Gonna build me / a steeple / on a mountain / so high.
I’ll watch my / horse race / as he / passes by.
Oh you / oh my / oh you / oh my / hm…

 

Old Kimball / gave me money / ? / he bet more.

Old Kimball / ? / through the keyhole / in the door.

 

Lyrics for “Cuckoo Bird” by Hobart Smith (Fleming Brown Recording)

I’ve oft times / sat and wondered / what makes women / love men.
I looked back / and studied / what makes men / love them.
It ain’t nothin’ / but a notion / that flies / through the wind.
They cause you / hard trouble / they cause you / downfall.
They cause you / hard labor / oh behind / prison walls.

Gonna build me / a steeple / on a mountain / so high.
I’ll watch my / horse race / as he / passes by.

Cuckoo bird / mighty fine bird / oh she warbles / as she flies.
She ain’t cuckooed / she ain’t cuckooed / since the Fourth / of July.

5 Replies to ““The Cuckoo Bird” by Hobart Smith”

  1. Thanks for the tab! Although there are several places where it should be open 5th string and other open strings. (He used quite much drop-thumb – that can be substituted with off-string ‘pulloffs’ – that is: ” do a pulloff to that note you would otherwise pick with the thumb of the right hand.

    A tab of the 1942 Lomax recording is found on the Rounder CD Hobart Smith ‘Blue Ridge Legacy’ . Also included is the Singout tab of Last Chance by Fleming Brown.
    The Folk Legacy CD Old timey Rap has a separate booklet with a somewhat different Last Chance tab.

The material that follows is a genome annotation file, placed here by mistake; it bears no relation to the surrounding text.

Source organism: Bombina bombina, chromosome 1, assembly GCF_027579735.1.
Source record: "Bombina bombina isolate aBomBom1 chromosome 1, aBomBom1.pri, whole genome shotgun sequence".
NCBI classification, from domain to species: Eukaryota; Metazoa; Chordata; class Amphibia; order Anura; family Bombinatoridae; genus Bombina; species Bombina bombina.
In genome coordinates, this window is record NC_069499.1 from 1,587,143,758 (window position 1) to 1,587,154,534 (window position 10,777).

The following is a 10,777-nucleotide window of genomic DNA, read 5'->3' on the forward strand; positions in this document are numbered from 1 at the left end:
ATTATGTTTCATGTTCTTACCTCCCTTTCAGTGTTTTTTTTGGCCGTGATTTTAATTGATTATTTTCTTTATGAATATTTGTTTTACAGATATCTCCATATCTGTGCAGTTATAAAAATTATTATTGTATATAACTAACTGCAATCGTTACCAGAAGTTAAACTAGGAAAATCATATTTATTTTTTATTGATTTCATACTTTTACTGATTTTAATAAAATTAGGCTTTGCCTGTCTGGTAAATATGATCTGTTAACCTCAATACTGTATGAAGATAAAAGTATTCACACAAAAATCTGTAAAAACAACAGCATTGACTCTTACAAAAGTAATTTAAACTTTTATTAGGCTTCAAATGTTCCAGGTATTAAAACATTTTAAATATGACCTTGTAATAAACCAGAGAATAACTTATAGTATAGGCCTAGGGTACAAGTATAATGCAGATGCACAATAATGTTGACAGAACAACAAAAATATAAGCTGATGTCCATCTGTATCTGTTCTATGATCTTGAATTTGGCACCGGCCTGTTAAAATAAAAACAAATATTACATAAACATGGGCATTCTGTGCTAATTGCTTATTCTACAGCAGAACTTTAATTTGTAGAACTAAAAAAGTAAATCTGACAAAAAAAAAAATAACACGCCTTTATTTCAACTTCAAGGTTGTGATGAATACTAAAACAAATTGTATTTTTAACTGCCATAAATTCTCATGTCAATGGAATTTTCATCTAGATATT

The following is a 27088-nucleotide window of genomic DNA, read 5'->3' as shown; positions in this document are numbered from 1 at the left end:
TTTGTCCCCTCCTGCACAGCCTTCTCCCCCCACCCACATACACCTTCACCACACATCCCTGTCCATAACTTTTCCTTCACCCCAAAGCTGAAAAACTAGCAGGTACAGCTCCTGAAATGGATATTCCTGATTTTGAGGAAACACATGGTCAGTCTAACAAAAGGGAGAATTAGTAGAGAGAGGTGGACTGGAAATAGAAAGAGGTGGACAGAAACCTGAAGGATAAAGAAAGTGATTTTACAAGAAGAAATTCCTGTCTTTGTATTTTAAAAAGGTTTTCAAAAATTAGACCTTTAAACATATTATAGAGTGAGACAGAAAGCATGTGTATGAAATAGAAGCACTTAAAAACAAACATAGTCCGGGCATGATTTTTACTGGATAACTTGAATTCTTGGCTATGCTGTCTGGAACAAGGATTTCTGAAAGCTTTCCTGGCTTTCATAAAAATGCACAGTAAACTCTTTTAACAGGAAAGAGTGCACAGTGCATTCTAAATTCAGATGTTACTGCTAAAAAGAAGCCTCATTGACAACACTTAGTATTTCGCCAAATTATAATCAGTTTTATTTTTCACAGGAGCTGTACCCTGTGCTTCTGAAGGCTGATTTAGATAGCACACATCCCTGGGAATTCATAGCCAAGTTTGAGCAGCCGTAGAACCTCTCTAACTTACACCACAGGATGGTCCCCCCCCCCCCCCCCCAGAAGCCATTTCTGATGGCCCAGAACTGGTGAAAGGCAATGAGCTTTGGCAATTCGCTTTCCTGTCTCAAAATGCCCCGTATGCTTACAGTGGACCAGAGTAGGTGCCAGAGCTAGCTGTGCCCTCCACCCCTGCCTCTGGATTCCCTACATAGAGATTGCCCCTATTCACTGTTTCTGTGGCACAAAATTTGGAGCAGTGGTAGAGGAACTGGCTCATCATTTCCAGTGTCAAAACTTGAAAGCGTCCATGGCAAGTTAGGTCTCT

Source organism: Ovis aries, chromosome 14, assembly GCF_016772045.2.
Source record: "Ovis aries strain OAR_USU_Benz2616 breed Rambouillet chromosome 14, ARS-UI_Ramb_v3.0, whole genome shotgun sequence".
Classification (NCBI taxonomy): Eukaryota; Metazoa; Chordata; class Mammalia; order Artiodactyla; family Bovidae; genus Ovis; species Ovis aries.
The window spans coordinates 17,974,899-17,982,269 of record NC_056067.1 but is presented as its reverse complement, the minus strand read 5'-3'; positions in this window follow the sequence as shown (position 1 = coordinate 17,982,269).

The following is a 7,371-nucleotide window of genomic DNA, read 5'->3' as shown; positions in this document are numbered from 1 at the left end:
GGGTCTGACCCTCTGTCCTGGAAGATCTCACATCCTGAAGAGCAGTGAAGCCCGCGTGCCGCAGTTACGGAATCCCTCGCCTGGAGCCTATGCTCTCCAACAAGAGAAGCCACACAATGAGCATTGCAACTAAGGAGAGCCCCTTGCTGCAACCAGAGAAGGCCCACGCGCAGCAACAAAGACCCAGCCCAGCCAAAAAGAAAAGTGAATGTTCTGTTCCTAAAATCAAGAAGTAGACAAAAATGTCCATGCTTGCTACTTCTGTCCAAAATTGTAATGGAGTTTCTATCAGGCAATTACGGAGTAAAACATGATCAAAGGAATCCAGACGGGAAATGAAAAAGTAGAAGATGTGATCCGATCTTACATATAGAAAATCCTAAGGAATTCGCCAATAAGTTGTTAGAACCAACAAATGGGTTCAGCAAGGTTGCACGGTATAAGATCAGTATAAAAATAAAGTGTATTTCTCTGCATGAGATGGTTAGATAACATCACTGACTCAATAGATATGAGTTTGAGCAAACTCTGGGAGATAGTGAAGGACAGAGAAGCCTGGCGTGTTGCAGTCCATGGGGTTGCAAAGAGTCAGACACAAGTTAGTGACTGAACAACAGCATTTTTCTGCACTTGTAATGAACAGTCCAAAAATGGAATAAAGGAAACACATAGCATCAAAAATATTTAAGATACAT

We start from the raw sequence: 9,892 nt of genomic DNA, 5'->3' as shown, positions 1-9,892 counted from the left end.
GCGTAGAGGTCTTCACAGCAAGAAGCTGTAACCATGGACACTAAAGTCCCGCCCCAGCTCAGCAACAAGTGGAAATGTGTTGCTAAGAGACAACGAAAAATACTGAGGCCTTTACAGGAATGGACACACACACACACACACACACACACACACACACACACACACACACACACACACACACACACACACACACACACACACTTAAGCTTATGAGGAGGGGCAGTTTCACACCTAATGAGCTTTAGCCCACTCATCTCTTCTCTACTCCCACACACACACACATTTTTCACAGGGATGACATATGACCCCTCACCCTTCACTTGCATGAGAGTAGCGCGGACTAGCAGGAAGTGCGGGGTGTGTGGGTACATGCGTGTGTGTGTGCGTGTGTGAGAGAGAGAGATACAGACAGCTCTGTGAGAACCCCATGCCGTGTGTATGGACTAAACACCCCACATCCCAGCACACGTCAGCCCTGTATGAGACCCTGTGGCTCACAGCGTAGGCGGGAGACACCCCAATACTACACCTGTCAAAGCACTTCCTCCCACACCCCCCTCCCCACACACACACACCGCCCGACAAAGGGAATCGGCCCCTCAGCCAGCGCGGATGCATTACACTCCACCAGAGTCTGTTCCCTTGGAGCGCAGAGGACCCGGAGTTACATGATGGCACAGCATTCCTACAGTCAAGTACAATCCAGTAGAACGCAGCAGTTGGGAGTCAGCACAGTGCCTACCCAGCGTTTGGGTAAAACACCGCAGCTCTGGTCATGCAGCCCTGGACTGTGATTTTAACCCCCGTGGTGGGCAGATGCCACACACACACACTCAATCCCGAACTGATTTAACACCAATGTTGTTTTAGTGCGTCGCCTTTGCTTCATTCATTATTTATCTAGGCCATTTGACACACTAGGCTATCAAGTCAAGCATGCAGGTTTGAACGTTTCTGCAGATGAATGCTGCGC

Regarding the last Old Kimball verse from the 1942 record: here are some ideas through others’ help:

    ” Old Kimball , give (gave?) me money,
    ‘N’ Ol’ ‘Massie’ , he bet more.
    Old Kimball , yo’ muzzlin’ (musclin’ ?) ,
    Through the keyhole , in the door. ”

    http://mudcat.org/thread.cfm?threadid=153588

    There are a several other threads on Hobart Smith there also.

    That verse probably is from a chain gang version of ‘Kimball, Skew Ball, Stewball (Molly & Tenbrooks) the Racehorse’.
    His sister Texas Gladden sings Old Kimball in ‘the Cuckoo’ way (reissued on a similar Rounder CD like Hobart’s) , but that above verse isn’t there.
    Might show up in songbooks by John & Alan Lomax.

  2. A bit of a correction here: Seems that even though parts of verses got mixed in the american versions of the above songs, Molly & Tenbrooks should be kept separate from the others.
    ‘Stewball and Kimball’ were among the titles used for American variants of the Irish ‘Skew Ball’ song.

    Listen to Leadbelly’s (or ‘Lead Belly’) version ‘Stewball’,

    http://www.tbheritage.com/Portraits/Skewball/Skewball2.html

    Another thread than the above mudcat, push ‘ Ctrl F ‘ and write ‘ Rock about my Saro ‘ ,for example :

    http://mudcat.org/thread.cfm?threadid=54707

  3. Hobart’s Cuckoo verse, 1942 Lomax recording:

    Old Kimball,
    give me money,
    now ”Massee”,
    he bet more,
    Old Kimball,
    you’re lookin’,
    through a keyhole,
    in the door.

    ‘Massee’ – (Massah)